The Great Barrier Reef is a vitally important breeding ground to about 30 species of whales and dolphins (cetaceans). The most commonly sighted whales are massive humpbacks, which migrate to the Great Barrier Reef Marine Park’s warmer waters from Antarctica, from May to September - to court, mate, give birth or rear their calves.
Important to their continued survival are ‘nurseries’, free from any harassment.
If you use the waters of the Marine Park, you have a responsibility to help protect whales and dolphins and to keep safe distances from them.
The following legal requirements are set out in the Great Barrier Reef Marine Park Regulations 2019 and are complemented under the Environment Protection and Biodiversity Conservation Act 1999.
Travelling to Whitsundays? Additional rules apply
- When you encounter whales or dolphins, either from a vessel, aircraft or in the water:
- You must not kill, take, injure and/or interfere with whales and dolphins - interference includes harassing, chasing and herding
- You must not restrict the path of whales or dolphins
- You must not touch or feed, or attempt to touch or feed, a whale or dolphin
- You must not enter the water within 100 metres of a whale or within 50 metres of a dolphin
- You must not approach closer than 30 metres to a whale or dolphin if you are in the water. If a whale or dolphin approaches you while you are in the water, move slowly, do not touch or swim towards it
- You must minimise noise when closer than 300 metres from a whale or dolphin.
When operating a vessel or aircraft (check safe distances diagram):
- A vessel must not approach closer than 100 metres to a whale, or 50 metres to a dolphin
- Approach the whale or dolphin only from the rear or by positioning the vessel ahead of the whale or dolphin, and always in a position that is more than 30 degrees to its observed direction of travel
- If the whale or dolphin is a calf, a vessel must not enter within a radius of 300 metres of the whale and 150 metres of the dolphin (i.e. the caution zone)
- If a calf appears causing your vessel to be within the caution zone, you must stop the vessel and turn off the engines or disengage the gears or withdraw your vessel at a constant slow speed
- If your vessel is closer than 300 metres to a whale or 150 metres to a dolphin, it must be operated at a constant slow speed, if closer than 50 metres to a dolphin, the vessel must not change course or speed suddenly
- If there are three vessels within 300 metres of a whale or dolphin, all additional vessels must remain outside a 300 metres radius from the whale or dolphin
- If a whale approaches close to your vessel, take all precautions to avoid a collision, either slow down and steer away from the animal, or place the engines in neutral and let the animal pass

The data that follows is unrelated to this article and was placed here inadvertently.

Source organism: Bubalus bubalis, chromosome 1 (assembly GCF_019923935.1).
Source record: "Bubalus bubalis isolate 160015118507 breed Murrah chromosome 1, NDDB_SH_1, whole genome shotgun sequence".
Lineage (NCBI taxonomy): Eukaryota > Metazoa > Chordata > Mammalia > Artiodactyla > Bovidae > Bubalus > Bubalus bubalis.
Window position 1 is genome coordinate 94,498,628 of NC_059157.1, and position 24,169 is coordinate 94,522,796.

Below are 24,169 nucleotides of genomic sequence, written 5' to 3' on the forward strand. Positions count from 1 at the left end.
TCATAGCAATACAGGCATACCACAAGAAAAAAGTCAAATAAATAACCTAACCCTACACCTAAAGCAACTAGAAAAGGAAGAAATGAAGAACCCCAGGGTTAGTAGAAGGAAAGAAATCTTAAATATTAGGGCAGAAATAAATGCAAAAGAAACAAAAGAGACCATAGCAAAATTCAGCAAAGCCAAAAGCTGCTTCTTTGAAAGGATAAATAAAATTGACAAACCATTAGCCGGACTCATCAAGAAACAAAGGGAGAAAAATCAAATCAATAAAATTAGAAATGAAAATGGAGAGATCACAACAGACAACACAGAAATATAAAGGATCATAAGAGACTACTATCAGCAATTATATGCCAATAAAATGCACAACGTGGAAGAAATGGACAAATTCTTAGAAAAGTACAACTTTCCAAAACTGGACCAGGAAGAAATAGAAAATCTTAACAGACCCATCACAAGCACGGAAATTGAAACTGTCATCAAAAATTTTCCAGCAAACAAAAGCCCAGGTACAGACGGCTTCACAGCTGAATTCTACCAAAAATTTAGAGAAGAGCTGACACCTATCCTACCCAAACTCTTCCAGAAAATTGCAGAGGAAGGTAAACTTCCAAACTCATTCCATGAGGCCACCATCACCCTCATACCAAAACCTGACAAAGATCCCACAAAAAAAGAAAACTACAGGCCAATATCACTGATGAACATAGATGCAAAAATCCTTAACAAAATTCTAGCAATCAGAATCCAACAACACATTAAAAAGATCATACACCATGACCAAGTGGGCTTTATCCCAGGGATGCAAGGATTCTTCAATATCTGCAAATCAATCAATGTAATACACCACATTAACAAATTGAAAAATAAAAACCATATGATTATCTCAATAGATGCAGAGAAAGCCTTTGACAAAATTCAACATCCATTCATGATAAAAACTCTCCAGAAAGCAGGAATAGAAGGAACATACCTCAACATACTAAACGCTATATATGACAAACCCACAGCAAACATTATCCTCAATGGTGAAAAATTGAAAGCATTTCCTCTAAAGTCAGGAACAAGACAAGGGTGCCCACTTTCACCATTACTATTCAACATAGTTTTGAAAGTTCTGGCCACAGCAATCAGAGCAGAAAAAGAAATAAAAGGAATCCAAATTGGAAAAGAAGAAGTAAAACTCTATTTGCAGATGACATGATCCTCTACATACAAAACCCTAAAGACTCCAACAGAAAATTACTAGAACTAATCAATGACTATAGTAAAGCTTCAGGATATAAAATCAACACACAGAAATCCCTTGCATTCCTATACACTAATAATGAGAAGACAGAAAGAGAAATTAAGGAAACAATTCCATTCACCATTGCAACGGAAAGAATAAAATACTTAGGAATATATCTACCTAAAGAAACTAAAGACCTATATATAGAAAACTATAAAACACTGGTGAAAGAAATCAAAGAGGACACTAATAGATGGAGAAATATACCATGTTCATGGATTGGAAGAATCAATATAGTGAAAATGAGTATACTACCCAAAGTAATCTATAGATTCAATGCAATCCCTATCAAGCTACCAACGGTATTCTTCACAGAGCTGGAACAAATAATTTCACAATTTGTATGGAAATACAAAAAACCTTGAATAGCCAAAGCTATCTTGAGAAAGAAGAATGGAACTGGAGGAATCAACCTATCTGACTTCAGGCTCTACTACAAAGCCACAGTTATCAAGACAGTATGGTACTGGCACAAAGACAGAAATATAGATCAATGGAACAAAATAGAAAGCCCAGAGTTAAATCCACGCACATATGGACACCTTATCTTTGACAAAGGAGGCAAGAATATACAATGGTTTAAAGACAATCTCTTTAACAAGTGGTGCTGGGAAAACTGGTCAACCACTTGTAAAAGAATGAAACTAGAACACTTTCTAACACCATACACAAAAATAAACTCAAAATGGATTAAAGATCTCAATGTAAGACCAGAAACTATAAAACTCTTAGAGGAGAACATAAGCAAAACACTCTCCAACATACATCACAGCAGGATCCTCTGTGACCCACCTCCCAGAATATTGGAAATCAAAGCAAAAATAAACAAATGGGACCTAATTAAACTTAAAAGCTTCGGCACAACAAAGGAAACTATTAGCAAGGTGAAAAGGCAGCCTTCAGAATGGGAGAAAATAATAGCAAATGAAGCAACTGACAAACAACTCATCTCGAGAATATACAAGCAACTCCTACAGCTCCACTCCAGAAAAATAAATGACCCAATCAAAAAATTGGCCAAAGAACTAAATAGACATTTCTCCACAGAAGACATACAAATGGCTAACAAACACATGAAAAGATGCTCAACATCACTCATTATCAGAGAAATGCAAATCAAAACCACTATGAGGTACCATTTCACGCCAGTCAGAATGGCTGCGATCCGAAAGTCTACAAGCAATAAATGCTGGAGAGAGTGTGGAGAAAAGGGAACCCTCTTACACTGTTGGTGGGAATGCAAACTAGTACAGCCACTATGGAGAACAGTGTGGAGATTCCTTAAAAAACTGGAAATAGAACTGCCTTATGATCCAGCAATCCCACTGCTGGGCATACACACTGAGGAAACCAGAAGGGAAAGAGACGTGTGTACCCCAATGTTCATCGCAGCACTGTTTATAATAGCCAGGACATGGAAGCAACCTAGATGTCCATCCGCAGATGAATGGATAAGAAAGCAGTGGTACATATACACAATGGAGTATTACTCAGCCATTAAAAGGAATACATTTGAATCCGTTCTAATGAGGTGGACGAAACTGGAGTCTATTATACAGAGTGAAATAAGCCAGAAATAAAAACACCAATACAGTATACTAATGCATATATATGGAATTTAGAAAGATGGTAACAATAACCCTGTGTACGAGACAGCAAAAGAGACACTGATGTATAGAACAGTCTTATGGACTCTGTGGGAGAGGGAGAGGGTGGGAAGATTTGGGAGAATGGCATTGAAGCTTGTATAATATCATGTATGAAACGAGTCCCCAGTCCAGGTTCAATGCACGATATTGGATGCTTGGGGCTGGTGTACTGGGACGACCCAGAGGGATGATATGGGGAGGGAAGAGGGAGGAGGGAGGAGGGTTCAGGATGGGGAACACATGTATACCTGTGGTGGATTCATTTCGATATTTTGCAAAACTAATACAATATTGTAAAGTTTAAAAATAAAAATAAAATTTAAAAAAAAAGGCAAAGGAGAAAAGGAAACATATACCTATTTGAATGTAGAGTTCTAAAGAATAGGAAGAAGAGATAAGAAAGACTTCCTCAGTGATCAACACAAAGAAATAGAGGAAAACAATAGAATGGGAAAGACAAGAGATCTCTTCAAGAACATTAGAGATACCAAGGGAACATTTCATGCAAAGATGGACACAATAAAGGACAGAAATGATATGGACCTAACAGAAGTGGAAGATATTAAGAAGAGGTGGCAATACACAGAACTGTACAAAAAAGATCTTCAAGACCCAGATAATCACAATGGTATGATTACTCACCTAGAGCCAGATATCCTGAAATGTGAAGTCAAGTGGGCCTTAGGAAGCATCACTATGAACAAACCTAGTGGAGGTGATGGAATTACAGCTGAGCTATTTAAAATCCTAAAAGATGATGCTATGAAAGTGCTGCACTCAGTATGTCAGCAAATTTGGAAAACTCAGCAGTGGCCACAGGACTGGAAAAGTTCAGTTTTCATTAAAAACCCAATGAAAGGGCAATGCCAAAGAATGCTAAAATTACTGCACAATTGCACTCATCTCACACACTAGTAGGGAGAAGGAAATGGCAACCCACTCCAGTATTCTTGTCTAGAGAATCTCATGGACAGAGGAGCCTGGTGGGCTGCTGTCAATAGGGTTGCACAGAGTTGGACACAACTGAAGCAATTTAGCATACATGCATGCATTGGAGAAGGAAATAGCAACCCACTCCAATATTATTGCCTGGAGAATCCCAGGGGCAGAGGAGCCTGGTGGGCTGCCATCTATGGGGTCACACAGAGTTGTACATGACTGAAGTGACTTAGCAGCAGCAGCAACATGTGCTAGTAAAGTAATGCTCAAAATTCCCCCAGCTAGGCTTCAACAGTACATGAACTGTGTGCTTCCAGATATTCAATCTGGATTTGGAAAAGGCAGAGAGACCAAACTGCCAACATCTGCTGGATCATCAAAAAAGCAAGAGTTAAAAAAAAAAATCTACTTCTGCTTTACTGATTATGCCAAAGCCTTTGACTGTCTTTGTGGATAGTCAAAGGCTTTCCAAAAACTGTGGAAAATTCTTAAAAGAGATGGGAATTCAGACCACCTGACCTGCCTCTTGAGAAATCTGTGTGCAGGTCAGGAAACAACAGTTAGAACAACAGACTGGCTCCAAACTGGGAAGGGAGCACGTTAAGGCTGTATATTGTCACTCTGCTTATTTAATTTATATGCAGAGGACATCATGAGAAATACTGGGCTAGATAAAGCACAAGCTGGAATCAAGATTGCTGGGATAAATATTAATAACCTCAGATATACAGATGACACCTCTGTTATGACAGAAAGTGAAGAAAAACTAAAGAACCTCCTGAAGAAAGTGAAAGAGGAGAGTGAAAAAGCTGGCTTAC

- Prohibited vessels (i.e. jetskis, parasails, hovercraft, hydrofoils, wing-in-ground effect craft and motorised diving aids such as underwater scooters) must not approach closer than 300 metres to a whale or dolphin
- An aircraft must not operate below 1000 feet within a horizontal radius of 300 metres of a whale or dolphin and must not approach a whale or dolphin head on
- In addition, a helicopter must not operate below 1650 feet within a horizontal radius 500 metres of a whale or dolphin
- If you accidentally strike a whale or dolphin you must report it
- When in the Whitsunday Planning Area, there are some additional rules in relation to whales:
- a vessel must not approach closer than 300 metres to a whale in the Whitsunday Whale Protection Area
- a helicopter must not approach below 2000 feet or within 1000 metres of a whale.
Commercial dugong watching
Australia has international, national, and state obligations to conserve dugongs.
Dugongs are listed as vulnerable to extinction at a global scale by the International Union for the Conservation of Nature's Red List Categories (IUCN 2003).
In Australia, dugongs are protected under the Environment Protection and Biodiversity Conservation Act 1999 as a listed migratory species and a listed marine species and as being ‘vulnerable’ under schedule three of Queensland’s Nature Conservation (Wildlife) Regulation 2006.
Dugongs are also listed as a protected species in the Great Barrier Reef Marine Park under the Great Barrier Reef Marine Park Regulations 2019.
Commercial dugong watching involves tourist vessel operations specifically targeting areas where dugongs are commonly found in order to show these animals to paying passengers. If you are interested in commercial dugong watching, you will require a permit. Please contact us for further information by emailing firstname.lastname@example.org.